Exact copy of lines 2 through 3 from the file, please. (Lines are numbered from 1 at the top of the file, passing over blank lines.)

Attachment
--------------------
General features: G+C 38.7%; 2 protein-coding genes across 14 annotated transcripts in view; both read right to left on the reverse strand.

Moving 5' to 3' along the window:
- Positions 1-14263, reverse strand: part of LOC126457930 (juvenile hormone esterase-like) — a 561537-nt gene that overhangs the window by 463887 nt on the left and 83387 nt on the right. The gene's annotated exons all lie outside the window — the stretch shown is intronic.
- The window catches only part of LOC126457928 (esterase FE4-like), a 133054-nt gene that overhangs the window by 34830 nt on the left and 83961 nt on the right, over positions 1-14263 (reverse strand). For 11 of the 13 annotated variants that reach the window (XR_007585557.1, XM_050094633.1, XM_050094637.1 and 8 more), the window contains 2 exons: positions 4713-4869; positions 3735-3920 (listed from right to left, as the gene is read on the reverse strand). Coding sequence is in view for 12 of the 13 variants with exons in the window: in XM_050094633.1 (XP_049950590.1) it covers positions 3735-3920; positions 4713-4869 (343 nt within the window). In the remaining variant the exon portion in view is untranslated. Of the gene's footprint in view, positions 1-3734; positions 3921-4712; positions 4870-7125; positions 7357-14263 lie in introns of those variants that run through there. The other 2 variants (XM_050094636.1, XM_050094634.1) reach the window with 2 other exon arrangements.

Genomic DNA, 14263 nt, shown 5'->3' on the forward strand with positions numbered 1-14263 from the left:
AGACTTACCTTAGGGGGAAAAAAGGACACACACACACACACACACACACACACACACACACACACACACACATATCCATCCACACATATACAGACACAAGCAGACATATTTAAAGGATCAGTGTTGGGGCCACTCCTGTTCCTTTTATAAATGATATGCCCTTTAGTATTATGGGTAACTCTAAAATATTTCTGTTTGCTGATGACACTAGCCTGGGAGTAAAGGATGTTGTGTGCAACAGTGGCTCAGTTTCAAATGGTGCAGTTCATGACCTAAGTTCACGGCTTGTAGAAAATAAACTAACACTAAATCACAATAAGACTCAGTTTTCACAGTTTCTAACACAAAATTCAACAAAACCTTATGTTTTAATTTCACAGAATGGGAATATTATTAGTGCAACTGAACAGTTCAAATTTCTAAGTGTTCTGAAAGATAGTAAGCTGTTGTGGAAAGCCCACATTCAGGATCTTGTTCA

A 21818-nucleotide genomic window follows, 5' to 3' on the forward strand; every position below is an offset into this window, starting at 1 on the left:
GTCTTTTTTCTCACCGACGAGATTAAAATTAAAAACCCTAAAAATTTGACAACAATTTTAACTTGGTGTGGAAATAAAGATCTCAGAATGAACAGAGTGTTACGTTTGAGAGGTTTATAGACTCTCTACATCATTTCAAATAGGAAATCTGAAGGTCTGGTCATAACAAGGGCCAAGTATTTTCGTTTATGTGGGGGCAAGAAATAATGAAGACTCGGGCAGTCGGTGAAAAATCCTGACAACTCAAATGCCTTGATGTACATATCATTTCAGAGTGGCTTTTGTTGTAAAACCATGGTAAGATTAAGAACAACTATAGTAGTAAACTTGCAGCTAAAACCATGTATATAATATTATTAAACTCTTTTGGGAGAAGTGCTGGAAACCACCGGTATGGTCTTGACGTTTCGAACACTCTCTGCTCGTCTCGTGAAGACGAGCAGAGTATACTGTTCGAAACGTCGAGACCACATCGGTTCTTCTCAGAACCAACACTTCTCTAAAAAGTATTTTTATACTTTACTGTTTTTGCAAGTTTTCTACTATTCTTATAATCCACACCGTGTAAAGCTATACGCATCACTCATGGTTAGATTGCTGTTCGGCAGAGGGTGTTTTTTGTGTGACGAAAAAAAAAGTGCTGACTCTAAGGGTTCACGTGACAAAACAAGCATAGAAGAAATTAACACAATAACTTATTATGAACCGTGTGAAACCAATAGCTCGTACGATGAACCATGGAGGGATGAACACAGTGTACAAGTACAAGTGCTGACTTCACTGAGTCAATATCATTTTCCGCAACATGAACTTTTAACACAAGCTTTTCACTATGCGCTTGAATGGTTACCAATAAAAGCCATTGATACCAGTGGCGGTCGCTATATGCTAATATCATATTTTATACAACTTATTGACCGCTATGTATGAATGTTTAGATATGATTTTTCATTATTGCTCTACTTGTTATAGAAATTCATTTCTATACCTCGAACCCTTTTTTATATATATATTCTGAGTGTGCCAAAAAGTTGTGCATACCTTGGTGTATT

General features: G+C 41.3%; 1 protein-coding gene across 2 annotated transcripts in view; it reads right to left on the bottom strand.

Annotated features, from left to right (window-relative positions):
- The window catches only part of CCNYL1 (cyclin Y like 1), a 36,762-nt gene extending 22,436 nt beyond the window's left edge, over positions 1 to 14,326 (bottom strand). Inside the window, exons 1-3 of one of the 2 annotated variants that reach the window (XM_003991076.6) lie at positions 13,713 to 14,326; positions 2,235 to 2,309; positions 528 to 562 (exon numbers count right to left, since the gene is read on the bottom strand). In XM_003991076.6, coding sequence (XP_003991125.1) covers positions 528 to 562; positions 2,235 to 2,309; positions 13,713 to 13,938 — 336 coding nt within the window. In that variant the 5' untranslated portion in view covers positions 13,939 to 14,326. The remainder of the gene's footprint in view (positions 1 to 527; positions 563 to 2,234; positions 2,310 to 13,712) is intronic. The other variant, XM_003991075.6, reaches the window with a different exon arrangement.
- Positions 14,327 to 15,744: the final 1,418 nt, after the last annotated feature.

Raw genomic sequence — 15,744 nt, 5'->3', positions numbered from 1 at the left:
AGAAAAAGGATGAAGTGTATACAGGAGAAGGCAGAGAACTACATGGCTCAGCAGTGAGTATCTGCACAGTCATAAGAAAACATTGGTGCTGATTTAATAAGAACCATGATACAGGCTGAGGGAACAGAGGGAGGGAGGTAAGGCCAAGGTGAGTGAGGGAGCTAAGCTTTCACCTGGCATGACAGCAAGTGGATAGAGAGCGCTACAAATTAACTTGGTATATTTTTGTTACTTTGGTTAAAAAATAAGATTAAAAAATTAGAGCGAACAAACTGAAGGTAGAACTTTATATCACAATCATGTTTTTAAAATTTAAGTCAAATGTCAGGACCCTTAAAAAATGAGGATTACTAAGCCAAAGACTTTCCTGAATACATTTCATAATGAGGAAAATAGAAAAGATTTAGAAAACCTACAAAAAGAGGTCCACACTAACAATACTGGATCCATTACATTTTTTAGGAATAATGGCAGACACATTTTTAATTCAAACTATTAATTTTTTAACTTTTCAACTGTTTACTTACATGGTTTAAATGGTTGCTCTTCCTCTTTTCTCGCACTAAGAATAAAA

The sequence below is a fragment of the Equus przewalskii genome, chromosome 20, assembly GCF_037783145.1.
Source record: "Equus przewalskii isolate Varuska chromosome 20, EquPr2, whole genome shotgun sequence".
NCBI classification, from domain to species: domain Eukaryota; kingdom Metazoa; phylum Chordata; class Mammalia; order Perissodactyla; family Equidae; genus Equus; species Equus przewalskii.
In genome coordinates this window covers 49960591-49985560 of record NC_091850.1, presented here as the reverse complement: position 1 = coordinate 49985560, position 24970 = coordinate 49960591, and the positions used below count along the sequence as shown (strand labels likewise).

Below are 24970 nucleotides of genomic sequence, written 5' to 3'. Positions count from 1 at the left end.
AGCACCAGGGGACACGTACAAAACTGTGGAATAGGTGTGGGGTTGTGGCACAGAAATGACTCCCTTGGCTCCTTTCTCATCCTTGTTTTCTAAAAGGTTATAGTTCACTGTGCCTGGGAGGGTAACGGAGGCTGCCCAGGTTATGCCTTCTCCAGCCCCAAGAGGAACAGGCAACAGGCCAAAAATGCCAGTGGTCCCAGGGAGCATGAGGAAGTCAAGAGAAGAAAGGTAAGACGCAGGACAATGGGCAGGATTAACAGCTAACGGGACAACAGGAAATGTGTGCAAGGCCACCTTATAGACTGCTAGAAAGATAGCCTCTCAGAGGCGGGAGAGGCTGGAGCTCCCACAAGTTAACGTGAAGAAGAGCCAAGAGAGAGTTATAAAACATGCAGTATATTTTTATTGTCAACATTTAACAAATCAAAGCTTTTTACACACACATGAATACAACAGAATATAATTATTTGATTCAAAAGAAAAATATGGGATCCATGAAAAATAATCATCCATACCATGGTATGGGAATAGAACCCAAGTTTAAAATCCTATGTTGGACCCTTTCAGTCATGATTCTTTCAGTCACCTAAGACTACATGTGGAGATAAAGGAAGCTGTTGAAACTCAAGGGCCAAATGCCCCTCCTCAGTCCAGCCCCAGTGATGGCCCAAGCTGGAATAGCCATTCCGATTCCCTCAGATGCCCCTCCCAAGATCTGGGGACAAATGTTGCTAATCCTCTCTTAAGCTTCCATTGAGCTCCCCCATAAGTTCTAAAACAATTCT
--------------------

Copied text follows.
Moving 5' to 3' along the window:
- Positions 1-14263, reverse strand: part of LOC126457930 (juvenile hormone esterase-like) — a 561537-nt gene that overhangs the window by 463887 nt on the left and 83387 nt on the right. The gene's annotated exons all lie outside the window — the stretch shown is intronic.